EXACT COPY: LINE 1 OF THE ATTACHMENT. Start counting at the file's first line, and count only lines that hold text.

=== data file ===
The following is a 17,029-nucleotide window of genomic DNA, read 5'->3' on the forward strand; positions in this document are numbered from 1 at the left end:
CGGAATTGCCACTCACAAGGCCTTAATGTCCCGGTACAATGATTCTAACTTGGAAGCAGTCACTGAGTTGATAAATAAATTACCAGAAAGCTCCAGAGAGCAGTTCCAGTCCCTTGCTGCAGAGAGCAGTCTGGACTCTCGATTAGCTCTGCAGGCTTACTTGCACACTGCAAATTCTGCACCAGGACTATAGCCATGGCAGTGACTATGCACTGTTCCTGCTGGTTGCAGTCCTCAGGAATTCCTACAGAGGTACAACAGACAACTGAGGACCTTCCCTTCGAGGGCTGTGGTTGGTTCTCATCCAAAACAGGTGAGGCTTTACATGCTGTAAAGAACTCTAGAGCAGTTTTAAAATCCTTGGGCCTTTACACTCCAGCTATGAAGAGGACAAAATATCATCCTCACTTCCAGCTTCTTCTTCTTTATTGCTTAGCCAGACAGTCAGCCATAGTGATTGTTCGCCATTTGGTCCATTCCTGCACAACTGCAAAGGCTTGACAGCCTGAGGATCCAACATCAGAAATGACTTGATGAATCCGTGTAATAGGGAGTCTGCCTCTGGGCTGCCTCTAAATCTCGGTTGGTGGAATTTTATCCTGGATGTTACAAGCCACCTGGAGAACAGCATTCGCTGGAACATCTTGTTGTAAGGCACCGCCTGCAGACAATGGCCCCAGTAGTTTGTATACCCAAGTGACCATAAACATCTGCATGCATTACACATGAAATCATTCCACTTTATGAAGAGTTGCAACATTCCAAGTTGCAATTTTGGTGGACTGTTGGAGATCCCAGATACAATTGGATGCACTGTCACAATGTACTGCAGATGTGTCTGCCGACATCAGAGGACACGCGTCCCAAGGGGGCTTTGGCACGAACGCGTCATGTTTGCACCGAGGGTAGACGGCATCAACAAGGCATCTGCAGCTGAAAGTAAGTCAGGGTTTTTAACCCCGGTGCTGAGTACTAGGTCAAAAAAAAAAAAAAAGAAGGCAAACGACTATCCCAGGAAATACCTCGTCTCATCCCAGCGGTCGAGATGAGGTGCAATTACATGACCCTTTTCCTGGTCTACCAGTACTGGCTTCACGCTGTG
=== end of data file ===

The following is a 17,029-nucleotide window of genomic DNA, read 5'->3' on the forward strand; positions in this document are numbered from 1 at the left end: